4 Key Sanitation and Safety Regulations in Pet Food Processing

minimizing risk in food processing

Clean, safe food and a clean, safe work environment are important in processing food for human consumption as well as animal consumption. Many of the rules and guidelines for maintaining sanitation and preventing workplace hazards are the same between both of these environments. Taking precautions to create a sanitary pet food processing plant and prevent workplace hazards also has similar benefits; a good reputation, avoiding expensive fines, reducing downtime and improving efficiency. Be aware of these sanitation and workplace hazards in pet food processing, and you can take advantage of these benefits.

4 Key Sanitation and Safety Regulations in Pet Food Processing


A hazard analysis and critical control points (HACCP) assessment is an essential part of food safety, and a major component of the Food Safety and Modernization Act (FSMA). Manufacturers of food for human consumption as well as animal consumption both have to follow FSMA regulations. FSMA applies to both manufacturers in very similar ways. A good understanding of FSMA regulations and requirements will help you to maintain a clean workplace, prevent contamination, and respond appropriately if contamination does occur.

The FDA outlines a HACCP assessment with the following 7 principles. Keep these in mind as you make your plan.

  • Principle 1: Conduct a hazard analysis.
  • Principle 2: Determine the critical control points (CCPs).
  • Principle 3: Establish critical limits.
  • Principle 4: Establish monitoring procedures.
  • Principle 5: Establish corrective actions.
  • Principle 6: Establish verification procedures.
  • Principle 7: Establish record-keeping and documentation procedures.

2. GMP in Equipment Design

Good manufacturing practices (GMP) are an important part of workplace sanitation that can easily be overlooked. In some cases, GMP can be even more important in pet food processing facilities, since these facilities commonly work with materials that present sanitation risks.
Consider the following GMP and sanitation standards in your pet food processing facility:

  • Welded seams: if machines are not welded properly, fats and oils can find their way into cracks, and breed mold and bacteria.
  • Metal sharps: metal burrs that aren’t eliminated during the equipment construction phase can break off into the product.
  • Rust: steel machines without the right finish can rust and flake off into the product. Stainless steel construction, protective finishes and regular inspections can help to prevent this.
  • Hermetic sealing: control panels, weighing devices and other electronics must be properly sealed to protect the device, but also to prevent bacteria from getting in.

3. Bacteria in Fats and Oils

A number of pet food processing procedures involve working with fats and oils, which present unique challenges in preventing the spread of bacteria. Fats and oils are difficult to clean without the proper cleaning solution, and can also make bacteria more resistant to the cooking process. Keep the following in mind:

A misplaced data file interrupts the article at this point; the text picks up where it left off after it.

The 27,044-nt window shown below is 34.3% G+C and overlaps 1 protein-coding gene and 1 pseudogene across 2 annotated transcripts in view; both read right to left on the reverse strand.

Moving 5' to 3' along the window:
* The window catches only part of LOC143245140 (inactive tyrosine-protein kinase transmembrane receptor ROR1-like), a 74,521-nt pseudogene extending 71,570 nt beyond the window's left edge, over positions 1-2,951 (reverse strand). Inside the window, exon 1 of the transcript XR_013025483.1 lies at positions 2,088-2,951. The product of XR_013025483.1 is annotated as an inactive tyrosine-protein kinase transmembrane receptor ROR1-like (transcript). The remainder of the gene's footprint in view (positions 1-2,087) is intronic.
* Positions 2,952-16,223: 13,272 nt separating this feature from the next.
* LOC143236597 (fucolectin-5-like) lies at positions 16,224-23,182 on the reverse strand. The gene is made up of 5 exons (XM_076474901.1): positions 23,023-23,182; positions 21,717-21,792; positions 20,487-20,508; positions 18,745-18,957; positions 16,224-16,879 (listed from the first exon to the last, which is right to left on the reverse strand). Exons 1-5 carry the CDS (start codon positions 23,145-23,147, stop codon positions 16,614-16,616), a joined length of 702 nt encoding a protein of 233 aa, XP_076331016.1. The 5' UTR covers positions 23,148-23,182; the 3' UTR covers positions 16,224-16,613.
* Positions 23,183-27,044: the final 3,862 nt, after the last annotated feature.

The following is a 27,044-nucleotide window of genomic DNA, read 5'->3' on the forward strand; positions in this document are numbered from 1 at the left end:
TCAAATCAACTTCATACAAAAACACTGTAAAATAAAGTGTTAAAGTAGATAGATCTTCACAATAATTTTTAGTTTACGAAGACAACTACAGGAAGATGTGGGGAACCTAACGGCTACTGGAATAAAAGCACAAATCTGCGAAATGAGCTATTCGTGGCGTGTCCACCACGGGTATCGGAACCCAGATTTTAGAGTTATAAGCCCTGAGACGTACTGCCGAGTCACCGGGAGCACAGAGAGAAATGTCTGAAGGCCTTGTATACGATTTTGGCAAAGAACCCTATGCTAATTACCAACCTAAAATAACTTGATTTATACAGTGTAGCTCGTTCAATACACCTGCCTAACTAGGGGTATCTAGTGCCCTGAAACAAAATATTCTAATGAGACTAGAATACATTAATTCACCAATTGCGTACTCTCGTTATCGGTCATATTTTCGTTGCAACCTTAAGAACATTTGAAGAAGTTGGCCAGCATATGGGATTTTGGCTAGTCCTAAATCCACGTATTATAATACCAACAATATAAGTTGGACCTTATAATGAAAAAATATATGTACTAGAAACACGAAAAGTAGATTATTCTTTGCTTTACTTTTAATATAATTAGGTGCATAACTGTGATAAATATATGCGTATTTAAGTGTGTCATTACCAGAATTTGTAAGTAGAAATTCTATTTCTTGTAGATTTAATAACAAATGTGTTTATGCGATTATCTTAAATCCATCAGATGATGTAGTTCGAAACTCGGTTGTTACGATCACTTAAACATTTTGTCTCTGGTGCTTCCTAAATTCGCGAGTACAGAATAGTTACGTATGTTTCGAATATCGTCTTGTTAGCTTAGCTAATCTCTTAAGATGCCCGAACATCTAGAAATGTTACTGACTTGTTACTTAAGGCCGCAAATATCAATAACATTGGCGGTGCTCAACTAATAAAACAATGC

• Thorough cleaning: dangerous bacteria tend to build up in forgotten areas, or build up when cleaning procedures are neglected. Cracks in floors and dirty drains, for example, often harbor listeria bacteria. Be sure to use the right cleaning solutions and tools, so debris are scrubbed off first and come in full contact with sanitizing agents.
  • Proper temperatures: Storing fresh food in appropriately cold temperatures and cooking raw foods at appropriately high temperatures is an essential part of preventing disease. Be aware of conditions that can affect storage and cooking, such as opening a freezer door too often during loading or unloading, or ensuring that fats and oils are not compromising the cooking process.

4. Workplace Hazards

Working with fats and oils also presents workplace hazards. For example, if the pet food coating process is not contained, fats and oils can make their way onto floors, creating slip-and-fall hazards. When these coatings make their way into the air, it also presents air quality problems. Containing this process and preventing fugitive particles from escaping is the best way of preventing these hazards.

Pet food processing equipment can also present hazards to workers if the equipment is not properly maintained, or if the equipment is tampered with. For example, safety grates and stopping mechanisms should never be removed or tampered with. Power cords and connection lines should not present trip-and-fall hazards. Cords and power boxes should also be regularly inspected for damage and a secure ground to prevent electric shock or sparks.

Prioritizing safety, providing time and resources for inspections, and providing clear instructions for how to resolve safety issues is the best defense against workplace injuries. Take a preventative stance, not a reactive one; it should not take a tragic accident or expensive lawsuit to emphasize the need for safety protocols.